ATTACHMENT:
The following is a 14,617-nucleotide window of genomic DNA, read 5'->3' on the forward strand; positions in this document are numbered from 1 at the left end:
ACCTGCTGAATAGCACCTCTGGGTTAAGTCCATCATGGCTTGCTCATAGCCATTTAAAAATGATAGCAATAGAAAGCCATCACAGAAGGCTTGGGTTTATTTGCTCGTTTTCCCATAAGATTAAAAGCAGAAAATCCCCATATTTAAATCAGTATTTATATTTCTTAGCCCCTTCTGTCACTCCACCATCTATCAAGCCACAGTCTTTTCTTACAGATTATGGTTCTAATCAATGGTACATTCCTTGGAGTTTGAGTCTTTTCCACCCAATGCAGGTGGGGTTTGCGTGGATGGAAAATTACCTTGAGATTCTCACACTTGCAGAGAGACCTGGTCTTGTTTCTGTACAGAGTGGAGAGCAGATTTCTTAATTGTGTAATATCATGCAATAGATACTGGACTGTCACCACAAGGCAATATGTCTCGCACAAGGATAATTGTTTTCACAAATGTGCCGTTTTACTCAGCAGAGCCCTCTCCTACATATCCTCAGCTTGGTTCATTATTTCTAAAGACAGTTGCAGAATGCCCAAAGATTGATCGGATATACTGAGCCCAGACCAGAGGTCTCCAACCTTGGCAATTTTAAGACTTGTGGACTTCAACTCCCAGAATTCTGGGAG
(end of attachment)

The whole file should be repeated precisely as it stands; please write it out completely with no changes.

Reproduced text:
The following is a 14,617-nucleotide window of genomic DNA, read 5'->3' on the forward strand; positions in this document are numbered from 1 at the left end:
ACCTGCTGAATAGCACCTCTGGGTTAAGTCCATCATGGCTTGCTCATAGCCATTTAAAAATGATAGCAATAGAAAGCCATCACAGAAGGCTTGGGTTTATTTGCTCGTTTTCCCATAAGATTAAAAGCAGAAAATCCCCATATTTAAATCAGTATTTATATTTCTTAGCCCCTTCTGTCACTCCACCATCTATCAAGCCACAGTCTTTTCTTACAGATTATGGTTCTAATCAATGGTACATTCCTTGGAGTTTGAGTCTTTTCCACCCAATGCAGGTGGGGTTTGCGTGGATGGAAAATTACCTTGAGATTCTCACACTTGCAGAGAGACCTGGTCTTGTTTCTGTACAGAGTGGAGAGCAGATTTCTTAATTGTGTAATATCATGCAATAGATACTGGACTGTCACCACAAGGCAATATGTCTCGCACAAGGATAATTGTTTTCACAAATGTGCCGTTTTACTCAGCAGAGCCCTCTCCTACATATCCTCAGCTTGGTTCATTATTTCTAAAGACAGTTGCAGAATGCCCAAAGATTGATCGGATATACTGAGCCCAGACCAGAGGTCTCCAACCTTGGCAATTTTAAGACTTGTGGACTTCAACTCCCAGAATTCTGGGAG